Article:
FAA Calls for GPS-Based Runway Mapping System
The Federal Aviation Administration called for the use of a GPS-based digital mapping system that would display an aircraft’s precise location on the airfield. Speaking at a Washington news conference, FAA Administrator Marion C. Blakey, said such a system, "...could change how safely pilots navigate runways, the way GPS changed how we drive our cars."
The FAA has had standards for such navigation devices in place for years. However, those standards anticipated use of the technology both on the ground, and in the air. Certification of such a mapping system for in-flight use involves much more rigorous requirements. Because of the strict in-flight requirements, manufacturers have found the certification process too costly. By agreeing to certify GPS-Navigation devices for use only on the airport surface, the FAA hopes to speed up adoption of the technology and help prevent accidents caused by pilots turning onto the wrong runway.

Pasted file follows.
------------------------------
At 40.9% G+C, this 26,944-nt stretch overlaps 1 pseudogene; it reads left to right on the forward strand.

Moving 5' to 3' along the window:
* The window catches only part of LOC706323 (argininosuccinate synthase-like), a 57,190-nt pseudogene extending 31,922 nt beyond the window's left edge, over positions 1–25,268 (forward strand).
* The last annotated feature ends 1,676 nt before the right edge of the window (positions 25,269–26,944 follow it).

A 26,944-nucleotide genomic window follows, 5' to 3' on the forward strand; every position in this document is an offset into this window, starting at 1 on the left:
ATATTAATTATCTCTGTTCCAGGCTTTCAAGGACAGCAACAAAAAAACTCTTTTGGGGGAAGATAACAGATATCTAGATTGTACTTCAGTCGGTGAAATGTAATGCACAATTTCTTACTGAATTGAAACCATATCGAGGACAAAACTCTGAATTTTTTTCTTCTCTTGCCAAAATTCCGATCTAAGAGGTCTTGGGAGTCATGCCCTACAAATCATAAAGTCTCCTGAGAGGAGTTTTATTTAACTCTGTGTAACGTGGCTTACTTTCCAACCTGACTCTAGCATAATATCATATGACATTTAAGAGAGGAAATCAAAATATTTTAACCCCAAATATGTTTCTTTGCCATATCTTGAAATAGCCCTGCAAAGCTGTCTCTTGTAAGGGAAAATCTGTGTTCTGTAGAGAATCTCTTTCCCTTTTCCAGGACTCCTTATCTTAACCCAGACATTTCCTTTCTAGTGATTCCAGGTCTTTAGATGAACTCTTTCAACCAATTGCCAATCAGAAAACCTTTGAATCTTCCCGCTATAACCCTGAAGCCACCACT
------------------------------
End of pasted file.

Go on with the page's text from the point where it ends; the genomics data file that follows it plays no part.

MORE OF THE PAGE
The laptop-sized device would be added to a pilot’s Electronic Flight Bag. When used in the cockpit, it would display moving maps of the airport's runways and taxiway, much like systems display streets and highways in automobiles. Some newer aircraft already have such a system on-board. Allowing a pilot to carry such a device with him means the system can be used throughout the existing airline fleet without retro-fitting the planes.
On August 27th of last year, 49 people were killed when Comair Flight 5191 attempted to take off from the wrong runway at the airport in Lexington, Kentucky.